Category Archives: civilization
(Updated the afternoon of 3rd February 2017.) The Azimuth Climate Data Backup Project, operating in association with ClimateMirror, is being funded via the Kickstarter available at this link. Give what you can. Thanks! See our goal statement. This is all … Continue reading
And they who will not be ready, will suffer the economic consequences. Ready for flooding: Boston analyzes how to tackle climate change (That water is a foot deep, previously reported in a post here. Click on image to see larger … Continue reading
Your CO2, my CO2 doesn’t remain with you or me, but mixes broadly and thoroughly over the planet at large. So, we all share responsibility for the damage. Credit: NASA And brought to you by OCO-2.
Anyone who thinks the reaction of people in the streets against the election of Donald Trump to be President is an overreaction, or, by extension, the fierce opposition to voters who chose to elect him is somehow lacking understanding or … Continue reading
Trump’s supporters cannot change natural reality, even through Trump; we can and should continue to act, in hope
I like his emphasis upon Remember residual damage, and that’s There’s no rewind button. That’s Alex Steffen, who has the most optimistic post-Trump spiel I’ve read. And there’s always the optimism that comes with China’s warning Trump about not taking … Continue reading
Just a couple of things to write about The Obvious. I have written a couple of longer thoughts as Comments, here and here, at … And Then There’s Physics. I reiterate that I don’t believe any voter was hoodwinked, that … Continue reading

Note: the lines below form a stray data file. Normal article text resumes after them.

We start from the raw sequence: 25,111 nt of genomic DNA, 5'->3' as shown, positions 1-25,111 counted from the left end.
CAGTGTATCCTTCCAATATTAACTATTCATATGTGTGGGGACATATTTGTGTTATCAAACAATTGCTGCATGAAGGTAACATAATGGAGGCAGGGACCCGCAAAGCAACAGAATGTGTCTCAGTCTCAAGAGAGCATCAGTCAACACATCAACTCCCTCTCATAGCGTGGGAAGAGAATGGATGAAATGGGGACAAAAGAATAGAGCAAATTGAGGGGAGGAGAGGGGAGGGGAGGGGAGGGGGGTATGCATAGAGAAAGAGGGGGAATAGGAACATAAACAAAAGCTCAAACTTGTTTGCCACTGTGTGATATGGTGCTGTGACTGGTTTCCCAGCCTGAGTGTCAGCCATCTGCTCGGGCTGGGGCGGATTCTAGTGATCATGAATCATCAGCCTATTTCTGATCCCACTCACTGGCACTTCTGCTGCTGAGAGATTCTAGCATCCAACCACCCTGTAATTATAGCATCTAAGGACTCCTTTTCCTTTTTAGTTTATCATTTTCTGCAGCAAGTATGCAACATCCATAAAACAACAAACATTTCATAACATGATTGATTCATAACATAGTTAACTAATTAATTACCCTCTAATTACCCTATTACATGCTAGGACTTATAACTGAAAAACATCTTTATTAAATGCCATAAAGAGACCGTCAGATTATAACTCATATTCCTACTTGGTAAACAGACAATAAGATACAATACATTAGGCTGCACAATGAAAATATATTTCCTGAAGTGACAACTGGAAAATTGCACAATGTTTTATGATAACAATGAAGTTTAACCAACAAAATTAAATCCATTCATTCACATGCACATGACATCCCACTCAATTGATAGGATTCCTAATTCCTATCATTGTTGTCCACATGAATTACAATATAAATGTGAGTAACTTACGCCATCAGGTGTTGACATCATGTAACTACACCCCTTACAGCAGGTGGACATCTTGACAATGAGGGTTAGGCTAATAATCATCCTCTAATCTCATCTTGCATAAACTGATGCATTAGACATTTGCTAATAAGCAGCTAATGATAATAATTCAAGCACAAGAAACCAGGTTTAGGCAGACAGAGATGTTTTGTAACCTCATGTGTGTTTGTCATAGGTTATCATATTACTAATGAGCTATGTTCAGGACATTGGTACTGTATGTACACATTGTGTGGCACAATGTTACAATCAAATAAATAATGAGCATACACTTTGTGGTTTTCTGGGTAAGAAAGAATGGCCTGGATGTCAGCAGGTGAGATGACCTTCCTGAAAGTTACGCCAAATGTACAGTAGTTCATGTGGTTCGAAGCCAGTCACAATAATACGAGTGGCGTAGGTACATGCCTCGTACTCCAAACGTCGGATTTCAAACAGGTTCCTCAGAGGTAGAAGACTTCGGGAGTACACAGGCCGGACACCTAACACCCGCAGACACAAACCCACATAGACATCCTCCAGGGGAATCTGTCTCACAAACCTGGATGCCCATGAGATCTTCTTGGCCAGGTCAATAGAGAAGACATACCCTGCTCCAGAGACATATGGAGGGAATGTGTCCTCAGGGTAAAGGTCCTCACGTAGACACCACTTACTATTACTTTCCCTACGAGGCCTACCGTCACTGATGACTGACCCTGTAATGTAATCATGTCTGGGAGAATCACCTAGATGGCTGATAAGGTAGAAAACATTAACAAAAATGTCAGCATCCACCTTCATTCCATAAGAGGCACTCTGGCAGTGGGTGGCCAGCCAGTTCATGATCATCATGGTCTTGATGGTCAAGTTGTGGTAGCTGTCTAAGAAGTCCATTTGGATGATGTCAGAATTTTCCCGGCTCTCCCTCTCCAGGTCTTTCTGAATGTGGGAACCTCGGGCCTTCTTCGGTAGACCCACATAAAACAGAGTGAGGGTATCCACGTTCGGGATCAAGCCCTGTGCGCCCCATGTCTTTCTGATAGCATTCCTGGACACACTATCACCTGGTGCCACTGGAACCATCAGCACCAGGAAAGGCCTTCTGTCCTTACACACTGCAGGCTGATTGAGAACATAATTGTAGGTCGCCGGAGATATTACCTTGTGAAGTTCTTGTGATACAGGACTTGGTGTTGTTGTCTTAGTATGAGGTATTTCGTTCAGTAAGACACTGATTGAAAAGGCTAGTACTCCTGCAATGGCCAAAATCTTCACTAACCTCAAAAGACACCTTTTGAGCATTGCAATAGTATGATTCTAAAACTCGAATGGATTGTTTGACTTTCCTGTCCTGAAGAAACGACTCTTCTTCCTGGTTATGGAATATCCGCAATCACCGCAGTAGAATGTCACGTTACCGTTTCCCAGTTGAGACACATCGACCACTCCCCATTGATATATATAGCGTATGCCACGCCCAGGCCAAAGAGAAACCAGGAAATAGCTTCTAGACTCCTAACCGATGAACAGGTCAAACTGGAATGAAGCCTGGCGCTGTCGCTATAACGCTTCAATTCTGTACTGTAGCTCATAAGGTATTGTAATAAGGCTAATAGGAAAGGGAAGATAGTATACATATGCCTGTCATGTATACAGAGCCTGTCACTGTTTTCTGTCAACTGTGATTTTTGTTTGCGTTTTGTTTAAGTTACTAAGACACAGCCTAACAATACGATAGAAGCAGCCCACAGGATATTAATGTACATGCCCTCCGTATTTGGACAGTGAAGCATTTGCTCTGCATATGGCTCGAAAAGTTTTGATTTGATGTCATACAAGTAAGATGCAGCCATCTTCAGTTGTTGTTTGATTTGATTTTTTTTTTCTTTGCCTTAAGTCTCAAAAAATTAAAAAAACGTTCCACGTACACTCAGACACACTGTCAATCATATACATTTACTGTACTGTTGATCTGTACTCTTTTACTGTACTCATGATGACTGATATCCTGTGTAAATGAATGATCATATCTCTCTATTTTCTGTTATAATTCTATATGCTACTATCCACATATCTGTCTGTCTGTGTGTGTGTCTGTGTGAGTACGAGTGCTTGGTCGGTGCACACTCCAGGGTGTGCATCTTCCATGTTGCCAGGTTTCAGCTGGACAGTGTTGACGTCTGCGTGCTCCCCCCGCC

Today. Flyer. Position yourself to ride the Energy Revolution. Adapt to warming due to human-caused climate change in the Northeast U.S. by changing over your heating and cooling sources. Make Money. Increase the value of your home. Move towards your … Continue reading
As previously posted here, people along coasts and their governments, are failing to learn the lessons of both climate-induced sea level rise, and storms like Extratropical Sandy. Now, it’s startlingly clear how ignorant people are of these necessary lessons. The … Continue reading
(Revised and updated Monday, 24th October 2016.) Weapons of Math Destruction, Cathy O’Neil, published by Crown Random House, 2016. This is a thoughtful and very approachable introduction and review to the societal and personal consequences of data mining, data science, … Continue reading
Professor David Titley (see also, and here) writes in the online newsletter DefenseOne: Many observers think climate change deserves more attention. They might be surprised to learn that U.S. military leaders and defense planners agree. The armed forces have been … Continue reading
On 17th October 2016 AT 7:30 p.m., Nate Silver of FiveThirtyEight.com wrote about how, as former Secretary of State Hillary Clinton’s polling numbers got better, it was more difficult for FiveThirtyEight‘s models to justify increasing her probability of winning, although … Continue reading
Hat tip to And then there’s Physics …: On climate change and Astrobiology , by Adam Frank.
Alerted to the existence of the image by Tamino. The figure is due to the irrepressible Randall Munroe.